To further express the long and special ties between the Netherlands and Japan, a number of parties established the SieboldHuis Foundation with the aim of reopening the SieboldHuis. Siebold lived in this house and as early as in 1837 and it was in this location that Siebold showed his collection of Japanese objects and artefacts to an interested public. Today, after more than 150 years, his former house is the first official Japan centre in the Netherlands.
The reinstatement of the SieboldHuis has been generously supported by the Japanese Ministry of International Trade and Industry and the Dutch Ministry of Economic Affairs, Dutch and Japanese companies including the JCC, and the City of Leiden.
The Leiden Volkenkunde museum (national ethnology museum) and Naturalis (the National Museum of Natural History) both participate(d) in the realization and conservation of the SieboldHuis museum on the basis of their leading Japanese collections. The 19th century Japanese objects in these two museums are unique.
Leiden University cooperates closely with the SieboldHuis and has strong ties with Japan. The university has a Japanese langage and culture department and in addition houses important Japanese collections at several academic institutions. The majority of these collections were originally brought to Leiden by Siebold or were compiled by him later.
In this historic Dutch town house located on the Rapenburg, other parties besides Japan Museum SieboldHuis are established.
The building at number 19 Rapenburg consists of four 15th century houses that were combined into one residence in the early 16th century.
The earliest known resident was Paulus Buys (1531-1594) who played an important role in the Eighty Years’ War. He was Pensionary of Leiden and a close friend of William of Orange. He also was a member of the Council of State and Rijland Water Board and curator of Leiden University. In those days Paulus Buys was one of the 18 richest people in the City of Leiden.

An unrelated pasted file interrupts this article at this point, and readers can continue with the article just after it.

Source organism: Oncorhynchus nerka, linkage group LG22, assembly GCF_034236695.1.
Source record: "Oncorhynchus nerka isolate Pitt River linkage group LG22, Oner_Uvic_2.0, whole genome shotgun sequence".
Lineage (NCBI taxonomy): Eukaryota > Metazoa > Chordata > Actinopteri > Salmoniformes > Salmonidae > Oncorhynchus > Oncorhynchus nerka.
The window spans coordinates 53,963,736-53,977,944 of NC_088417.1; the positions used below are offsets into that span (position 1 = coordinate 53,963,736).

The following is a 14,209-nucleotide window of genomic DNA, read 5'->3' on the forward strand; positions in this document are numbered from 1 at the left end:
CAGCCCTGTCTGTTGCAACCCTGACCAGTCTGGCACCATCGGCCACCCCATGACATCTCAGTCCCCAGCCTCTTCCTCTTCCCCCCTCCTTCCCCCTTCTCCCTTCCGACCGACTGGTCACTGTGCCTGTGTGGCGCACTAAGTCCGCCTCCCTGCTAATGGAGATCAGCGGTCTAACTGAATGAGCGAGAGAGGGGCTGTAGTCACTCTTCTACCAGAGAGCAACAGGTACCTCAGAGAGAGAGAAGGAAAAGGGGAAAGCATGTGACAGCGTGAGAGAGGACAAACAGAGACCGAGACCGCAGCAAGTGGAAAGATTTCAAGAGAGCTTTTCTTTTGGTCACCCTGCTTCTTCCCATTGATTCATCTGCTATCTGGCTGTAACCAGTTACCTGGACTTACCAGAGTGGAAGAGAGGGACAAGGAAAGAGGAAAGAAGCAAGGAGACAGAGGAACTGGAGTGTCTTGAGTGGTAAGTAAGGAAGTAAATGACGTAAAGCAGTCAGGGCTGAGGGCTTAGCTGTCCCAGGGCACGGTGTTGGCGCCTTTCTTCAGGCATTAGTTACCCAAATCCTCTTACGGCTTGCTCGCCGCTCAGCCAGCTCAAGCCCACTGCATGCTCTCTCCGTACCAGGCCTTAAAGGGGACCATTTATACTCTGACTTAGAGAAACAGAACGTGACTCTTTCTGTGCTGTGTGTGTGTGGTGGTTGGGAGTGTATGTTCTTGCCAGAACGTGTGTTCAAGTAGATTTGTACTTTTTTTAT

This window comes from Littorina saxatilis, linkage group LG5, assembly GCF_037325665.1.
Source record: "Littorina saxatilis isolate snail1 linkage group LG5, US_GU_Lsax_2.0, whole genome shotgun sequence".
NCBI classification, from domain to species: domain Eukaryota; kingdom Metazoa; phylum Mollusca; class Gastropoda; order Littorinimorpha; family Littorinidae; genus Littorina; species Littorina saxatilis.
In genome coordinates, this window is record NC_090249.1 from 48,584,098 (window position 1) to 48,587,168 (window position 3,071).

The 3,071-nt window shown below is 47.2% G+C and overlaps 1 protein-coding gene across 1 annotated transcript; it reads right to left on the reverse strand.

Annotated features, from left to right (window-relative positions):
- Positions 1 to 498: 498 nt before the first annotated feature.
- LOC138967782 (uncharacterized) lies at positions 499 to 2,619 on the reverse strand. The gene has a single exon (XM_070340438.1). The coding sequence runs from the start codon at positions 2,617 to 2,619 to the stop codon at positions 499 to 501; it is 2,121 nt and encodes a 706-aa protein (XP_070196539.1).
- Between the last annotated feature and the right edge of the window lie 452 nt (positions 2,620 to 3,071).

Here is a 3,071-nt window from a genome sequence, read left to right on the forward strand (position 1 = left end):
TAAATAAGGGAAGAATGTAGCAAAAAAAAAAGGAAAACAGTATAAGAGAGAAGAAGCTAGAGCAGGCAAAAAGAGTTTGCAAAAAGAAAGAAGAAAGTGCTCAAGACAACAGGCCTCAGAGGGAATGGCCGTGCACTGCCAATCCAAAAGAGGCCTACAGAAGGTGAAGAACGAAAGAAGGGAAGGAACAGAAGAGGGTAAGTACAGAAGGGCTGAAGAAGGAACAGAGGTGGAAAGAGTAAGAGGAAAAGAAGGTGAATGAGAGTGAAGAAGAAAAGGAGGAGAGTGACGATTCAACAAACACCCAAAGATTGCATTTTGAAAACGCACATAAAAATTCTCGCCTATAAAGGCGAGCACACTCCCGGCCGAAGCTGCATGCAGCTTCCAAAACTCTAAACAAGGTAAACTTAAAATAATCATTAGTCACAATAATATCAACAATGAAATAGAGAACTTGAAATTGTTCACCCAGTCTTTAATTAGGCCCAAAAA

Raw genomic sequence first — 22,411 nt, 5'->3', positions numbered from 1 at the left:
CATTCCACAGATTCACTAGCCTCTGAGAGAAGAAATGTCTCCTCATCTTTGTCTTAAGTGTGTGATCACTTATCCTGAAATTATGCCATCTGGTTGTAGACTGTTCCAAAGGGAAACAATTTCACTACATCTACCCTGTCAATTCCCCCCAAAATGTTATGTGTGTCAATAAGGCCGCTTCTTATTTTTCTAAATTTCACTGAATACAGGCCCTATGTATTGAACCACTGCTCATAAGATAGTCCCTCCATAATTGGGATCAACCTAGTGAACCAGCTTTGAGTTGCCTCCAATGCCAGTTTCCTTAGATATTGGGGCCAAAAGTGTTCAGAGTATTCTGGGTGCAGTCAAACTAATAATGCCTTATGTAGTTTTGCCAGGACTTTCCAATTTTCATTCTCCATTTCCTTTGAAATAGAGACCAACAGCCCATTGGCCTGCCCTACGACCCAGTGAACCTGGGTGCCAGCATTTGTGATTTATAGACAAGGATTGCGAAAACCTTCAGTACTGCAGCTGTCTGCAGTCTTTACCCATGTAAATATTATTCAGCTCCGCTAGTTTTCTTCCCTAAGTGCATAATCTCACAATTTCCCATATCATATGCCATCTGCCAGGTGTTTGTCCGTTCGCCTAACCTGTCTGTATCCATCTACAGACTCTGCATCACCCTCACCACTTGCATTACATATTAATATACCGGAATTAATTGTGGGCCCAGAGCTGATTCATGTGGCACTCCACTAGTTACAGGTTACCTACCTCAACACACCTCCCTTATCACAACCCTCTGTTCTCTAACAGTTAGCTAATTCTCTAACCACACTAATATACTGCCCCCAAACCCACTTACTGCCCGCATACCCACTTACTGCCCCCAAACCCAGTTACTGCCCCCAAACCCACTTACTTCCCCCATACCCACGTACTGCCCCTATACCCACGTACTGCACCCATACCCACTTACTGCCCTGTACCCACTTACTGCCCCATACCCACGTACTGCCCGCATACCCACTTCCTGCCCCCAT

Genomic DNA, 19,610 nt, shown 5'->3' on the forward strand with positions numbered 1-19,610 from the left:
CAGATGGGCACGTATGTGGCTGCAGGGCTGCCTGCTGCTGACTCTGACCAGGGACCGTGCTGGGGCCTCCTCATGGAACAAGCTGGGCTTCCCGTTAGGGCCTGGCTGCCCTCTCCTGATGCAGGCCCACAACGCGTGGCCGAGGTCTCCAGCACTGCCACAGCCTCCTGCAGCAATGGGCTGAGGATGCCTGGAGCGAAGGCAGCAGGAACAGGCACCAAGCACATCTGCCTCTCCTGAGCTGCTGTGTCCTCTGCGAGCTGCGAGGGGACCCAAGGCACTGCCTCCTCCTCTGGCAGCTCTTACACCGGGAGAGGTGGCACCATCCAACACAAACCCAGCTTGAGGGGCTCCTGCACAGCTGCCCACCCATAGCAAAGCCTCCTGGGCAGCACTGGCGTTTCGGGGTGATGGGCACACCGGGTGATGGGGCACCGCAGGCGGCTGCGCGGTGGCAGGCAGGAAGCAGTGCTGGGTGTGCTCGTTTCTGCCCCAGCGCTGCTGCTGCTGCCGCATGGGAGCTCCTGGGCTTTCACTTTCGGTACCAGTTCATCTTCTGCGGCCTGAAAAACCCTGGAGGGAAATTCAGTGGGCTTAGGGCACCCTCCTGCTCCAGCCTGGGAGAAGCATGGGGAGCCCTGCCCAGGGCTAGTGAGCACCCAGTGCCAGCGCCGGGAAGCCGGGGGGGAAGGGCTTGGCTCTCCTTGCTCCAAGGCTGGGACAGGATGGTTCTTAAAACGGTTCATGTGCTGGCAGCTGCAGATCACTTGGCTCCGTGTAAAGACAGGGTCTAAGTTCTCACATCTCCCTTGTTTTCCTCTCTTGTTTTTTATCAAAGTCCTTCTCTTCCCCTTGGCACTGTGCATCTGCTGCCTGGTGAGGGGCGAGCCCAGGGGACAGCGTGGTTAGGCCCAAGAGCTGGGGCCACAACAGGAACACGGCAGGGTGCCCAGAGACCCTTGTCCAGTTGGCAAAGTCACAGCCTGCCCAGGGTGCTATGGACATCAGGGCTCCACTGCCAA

After Buys the house was occupied by wealthy Flemish merchants such as Daniël van der Meulen (1554-1600) who was involved in the construction of the new town hall in Leiden and who also was a friend of William of Orange.
After this period the Paets family resided in the house. Three generations of this prominent family lived here and all were somehow involved in local politics. Mayor Willem Paets (1596-1669) ordered the construction of the classicistic rear aspect of the house, which is believed to have been designed by Arent van 's Gravensande who also designed the Lakenhal in Leiden (now housing the Leiden Municipal Museum).
Wealthy merchant Johannes van Bergen van der Grijp (1713-1784), former head administrator for the Dutch government in Batavia was responsible for the renovation of the facade of the building (Rapenburg side). The house itself needed to be radically renovated and major changes were made to the basement and front steps.
The beautiful ceiling in the great hall was designed by James Wyatt (1748-1813), a celebrated English architect. Designs by Wyatt are rarely found outside the United Kingdom. Proof of the authenticity of the work can be found in a correspondence between Wyatt and Johannes Meerman (1753-1815) who lived in the house for a short period.
The next owner of the building let it out to Ph.F.B. Von Siebold (1796-1866) who actually did not live in the house very long. He bought the house and used it to exhibit his collection of Japanese objects. He alternately lived in his Nippon home at Lage Rijndijk in Leiden and in Germany. From 1837 to 1844 he let out the Rapenburg house to student society Minerva. In 1844 Siebold's German colleague, professor Caspar George Carel Reinwardt (1773-1854), rented the building.
The last private owner of the house was Petrus de Raadt (1796-1862), founder of the Noorthey institute in Voorschoten. After his death the building came to the Dutch government and until 2000 it housed the district court and magistrates' court.
In 2000 the building was refitted as a museum for seven months for the commemoration of 400 years of Dutch-Japanese relations.
The building was renovated to restore it to its former glory and in 2005 Japan Museum SieboldHuis opened its doors to the public.